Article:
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The batteries in my cautery ran out


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25 replies to this topic

#16 Mark Knapp

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Posted 16 January 2019 - 12:42 PM

Vic, i'm going to give the lighter and guard another try-out, see if I burn less threads. It's something to consider.

 

I never worried about the prior life of my cauteries. They were from the ER so I'm pretty sure they never touched anybodies hoo-ha. Superficial wounds I can handle, (rubbed down profusely with alcohol).



#17 tjm

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Posted 16 January 2019 - 01:07 PM

I would think hot enough to cauterize would be hot enough to sterilize?



#18 flytire

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Posted 16 January 2019 - 01:17 PM

i dont think i'd use a cauterizer that was involved in changing Mr Winky's appearance

 

gcE.gif


Fly tyers sure have a way at making things difficult


#19 TheCream

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Posted 16 January 2019 - 03:49 PM

Cautery tools are great, but I got sick of mine eating batteries like candy.  Look into a corded wood burning tool if you (and you probably do) have a close wall outlet.  It works pretty much the same way as a cautery and no batteries to ever replace.  I use mine around hook eyes on deer hair bugs.  I used to recess eye sockets on hair bugs but don't do it anymore.  I just glue right to the side of the bug with gel CA and that's plenty durable enough without making the house smell like burnt hair. 



#20 Mark Knapp

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Posted 16 January 2019 - 04:02 PM

Hi Cream, My medical supply versions don't go through batteries that fast, I wonder if they are different.



#21 flyty1

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Posted 17 January 2019 - 05:19 PM

I have a couple ex-surgical instruments and one that I picked up pretty cheap (around $10 if remember right from the craft store). I really like the precision for removing tiny amounts near the hook eye - although I have found for very pinpoint work, I have to rest both hands on my vise and control the tool in both as well.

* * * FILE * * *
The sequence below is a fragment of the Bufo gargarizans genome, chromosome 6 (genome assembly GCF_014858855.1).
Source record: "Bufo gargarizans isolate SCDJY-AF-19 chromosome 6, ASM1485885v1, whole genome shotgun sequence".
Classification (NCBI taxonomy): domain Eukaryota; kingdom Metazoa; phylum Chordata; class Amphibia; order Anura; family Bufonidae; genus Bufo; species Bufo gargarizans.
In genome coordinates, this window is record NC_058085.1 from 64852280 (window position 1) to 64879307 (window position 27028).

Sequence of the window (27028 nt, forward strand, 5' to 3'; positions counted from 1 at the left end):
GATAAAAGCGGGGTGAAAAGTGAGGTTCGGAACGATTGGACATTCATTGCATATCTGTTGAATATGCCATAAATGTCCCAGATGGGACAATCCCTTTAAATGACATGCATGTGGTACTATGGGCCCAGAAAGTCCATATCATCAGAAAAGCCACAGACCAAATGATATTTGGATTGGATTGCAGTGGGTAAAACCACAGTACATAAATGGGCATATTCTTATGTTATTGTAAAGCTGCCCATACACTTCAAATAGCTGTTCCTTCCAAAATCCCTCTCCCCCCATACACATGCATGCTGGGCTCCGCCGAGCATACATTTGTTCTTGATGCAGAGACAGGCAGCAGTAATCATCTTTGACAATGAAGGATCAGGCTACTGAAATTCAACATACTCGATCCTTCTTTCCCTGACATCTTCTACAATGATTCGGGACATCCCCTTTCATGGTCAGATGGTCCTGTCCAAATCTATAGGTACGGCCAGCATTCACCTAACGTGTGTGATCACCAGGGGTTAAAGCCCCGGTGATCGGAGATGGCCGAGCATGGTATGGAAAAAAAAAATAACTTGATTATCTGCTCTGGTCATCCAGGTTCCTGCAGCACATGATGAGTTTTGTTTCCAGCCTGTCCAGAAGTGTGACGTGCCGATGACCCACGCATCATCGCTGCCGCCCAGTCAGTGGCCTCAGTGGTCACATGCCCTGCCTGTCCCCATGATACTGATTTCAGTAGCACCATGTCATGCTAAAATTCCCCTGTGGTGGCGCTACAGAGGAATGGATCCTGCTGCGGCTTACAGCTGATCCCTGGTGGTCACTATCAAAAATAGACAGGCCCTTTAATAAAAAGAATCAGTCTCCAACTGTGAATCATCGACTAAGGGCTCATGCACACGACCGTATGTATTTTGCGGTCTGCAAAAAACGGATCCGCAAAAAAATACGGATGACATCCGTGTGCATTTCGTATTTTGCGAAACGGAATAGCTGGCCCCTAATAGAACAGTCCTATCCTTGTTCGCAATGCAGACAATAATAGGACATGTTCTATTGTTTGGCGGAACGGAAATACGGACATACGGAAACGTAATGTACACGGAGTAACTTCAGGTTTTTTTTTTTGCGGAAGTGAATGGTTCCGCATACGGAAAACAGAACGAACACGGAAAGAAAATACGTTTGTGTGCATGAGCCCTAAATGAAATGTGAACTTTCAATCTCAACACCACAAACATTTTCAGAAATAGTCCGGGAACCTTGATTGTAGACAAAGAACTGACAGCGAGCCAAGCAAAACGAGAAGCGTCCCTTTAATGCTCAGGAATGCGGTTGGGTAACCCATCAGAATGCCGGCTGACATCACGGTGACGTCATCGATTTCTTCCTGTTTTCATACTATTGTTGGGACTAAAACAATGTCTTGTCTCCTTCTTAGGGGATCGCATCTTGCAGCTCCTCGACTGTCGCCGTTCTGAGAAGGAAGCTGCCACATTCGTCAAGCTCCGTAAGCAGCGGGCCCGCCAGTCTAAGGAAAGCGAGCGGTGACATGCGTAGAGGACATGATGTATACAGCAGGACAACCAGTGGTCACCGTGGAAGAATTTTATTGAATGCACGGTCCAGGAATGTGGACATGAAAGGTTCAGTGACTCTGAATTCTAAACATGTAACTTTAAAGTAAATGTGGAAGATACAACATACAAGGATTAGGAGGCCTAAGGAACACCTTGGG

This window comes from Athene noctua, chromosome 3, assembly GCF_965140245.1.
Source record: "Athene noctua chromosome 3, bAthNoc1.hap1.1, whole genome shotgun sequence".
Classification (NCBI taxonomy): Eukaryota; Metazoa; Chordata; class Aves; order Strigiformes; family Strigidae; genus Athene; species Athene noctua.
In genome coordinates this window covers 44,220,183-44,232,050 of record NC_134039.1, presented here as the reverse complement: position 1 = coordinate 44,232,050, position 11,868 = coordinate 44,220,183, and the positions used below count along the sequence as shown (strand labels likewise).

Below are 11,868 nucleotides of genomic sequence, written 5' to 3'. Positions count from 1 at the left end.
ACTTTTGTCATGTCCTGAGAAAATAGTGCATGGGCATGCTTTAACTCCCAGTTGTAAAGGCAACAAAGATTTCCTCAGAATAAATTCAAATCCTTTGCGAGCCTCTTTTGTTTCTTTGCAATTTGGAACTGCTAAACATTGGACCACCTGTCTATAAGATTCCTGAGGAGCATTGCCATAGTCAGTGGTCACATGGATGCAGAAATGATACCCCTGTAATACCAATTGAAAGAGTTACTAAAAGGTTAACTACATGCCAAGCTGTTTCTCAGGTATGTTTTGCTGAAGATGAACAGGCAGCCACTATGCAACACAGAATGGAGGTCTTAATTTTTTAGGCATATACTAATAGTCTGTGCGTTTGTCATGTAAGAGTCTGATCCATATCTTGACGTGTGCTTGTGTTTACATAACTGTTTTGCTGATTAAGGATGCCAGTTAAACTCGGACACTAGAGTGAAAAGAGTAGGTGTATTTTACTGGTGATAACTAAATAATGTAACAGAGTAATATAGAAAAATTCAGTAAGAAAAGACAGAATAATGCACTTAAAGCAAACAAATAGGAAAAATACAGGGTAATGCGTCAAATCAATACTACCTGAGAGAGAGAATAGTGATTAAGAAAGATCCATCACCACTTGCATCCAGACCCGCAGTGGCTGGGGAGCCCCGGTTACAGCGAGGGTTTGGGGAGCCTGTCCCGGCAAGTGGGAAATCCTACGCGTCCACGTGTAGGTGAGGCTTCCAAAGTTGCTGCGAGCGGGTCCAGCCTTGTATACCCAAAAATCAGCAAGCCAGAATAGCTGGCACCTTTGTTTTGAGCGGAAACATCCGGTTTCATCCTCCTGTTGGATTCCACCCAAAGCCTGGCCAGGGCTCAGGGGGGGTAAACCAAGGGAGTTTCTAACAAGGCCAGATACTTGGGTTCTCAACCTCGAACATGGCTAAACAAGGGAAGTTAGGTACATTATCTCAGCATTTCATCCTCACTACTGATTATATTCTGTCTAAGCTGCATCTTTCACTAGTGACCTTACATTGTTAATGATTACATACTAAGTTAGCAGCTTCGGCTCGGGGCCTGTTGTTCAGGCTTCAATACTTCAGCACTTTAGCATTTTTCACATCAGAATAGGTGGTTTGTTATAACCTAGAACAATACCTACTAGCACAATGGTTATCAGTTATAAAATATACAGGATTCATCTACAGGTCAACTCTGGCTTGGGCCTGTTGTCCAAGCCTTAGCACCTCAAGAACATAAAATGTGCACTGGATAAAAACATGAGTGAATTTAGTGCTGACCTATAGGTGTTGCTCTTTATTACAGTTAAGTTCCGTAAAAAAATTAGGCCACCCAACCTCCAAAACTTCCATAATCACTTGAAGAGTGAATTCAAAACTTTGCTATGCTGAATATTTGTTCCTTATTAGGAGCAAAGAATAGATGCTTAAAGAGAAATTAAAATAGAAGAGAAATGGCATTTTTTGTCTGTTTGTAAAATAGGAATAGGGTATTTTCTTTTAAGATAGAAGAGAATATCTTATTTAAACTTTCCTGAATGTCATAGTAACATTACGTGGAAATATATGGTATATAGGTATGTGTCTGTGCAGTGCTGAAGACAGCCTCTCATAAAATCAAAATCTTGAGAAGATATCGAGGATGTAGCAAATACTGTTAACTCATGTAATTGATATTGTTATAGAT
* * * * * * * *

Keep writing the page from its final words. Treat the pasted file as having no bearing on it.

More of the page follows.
#22 vicrider

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Posted 17 January 2019 - 06:06 PM

flyty, I take an albuterol inhaler in my nebulizer a couple of times a day to keep lungways open. After a treatment my hands shake like Parkinson's for about an hour. No tying during that time. Even later depending on the day and my system I'm still not steady enough to use the cauterizer yet. Usually two hours will get hands back to fairly normal use but years ago I used to have the steady hands of a surgeon (definitely not one though) but age, the lung treatments and other meds mean my hands are never completely steady anymore. I can still tie size 24 nymphs but my vise probably won't see a size 26 Adams with wings again. 



#23 johnnyquahog

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Posted 20 January 2019 - 12:46 PM

to add to the conversation here, I'm a big fan of the cauterizing tool.  I tried the wood burner but it is too awkward for my style.  You need to plug it in, I don't feel I have the same control and I'm always thinking it is going to fall on the floor and burn the carpet due to the sheer weight of the cord.  The batteries last quite a few bugs.  I use it mostly to form eye sockets in deer hair as in this 10" american eel I tied this morning.  This is a 7.5 mm eye.  I use beacon 527 as an adhesive and as mom used to say "it's all fun and games until someone loses an eye!".

 

Attached Thumbnails

  • eye2.jpg
  • cauterizeing tool2.jpg
  • socket2.jpg


#24 tjm

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Posted 20 January 2019 - 02:39 PM

Bodkin has worked pretty well at cleaning hook eyes for me, and has the advantage of no batteries, and no heat to set things on fire. The clean up of material around the head, I just don't get, but I'm a slow learner. The eye sockets in hair flies kinda looks good, but probably not something I will ever do. I use very few eyes like that and don't see the purpose on a floating hair bug, the only ones I use deer for.

Interesting ideas though and at the price of those "disposable" med units it makes sense to replace the batteries if using this way.



#25 rockworm

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Posted 20 January 2019 - 08:49 PM

If you start tying "realistic flies" (especially nymphs) you will find  a cautery tool  is useful for bending the joints in "Japanese legs" (which are really just plastic filaments like you find in some brooms.) Just don't actually touch the leg or it will melt through and fall off.



#26 mikechell

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Posted 20 January 2019 - 08:52 PM

Speaking of batteries (solar cells ... it's just how my mind wanders)  There's a full eclipse of the Moon tonight/morning.  Sometime around midnight.


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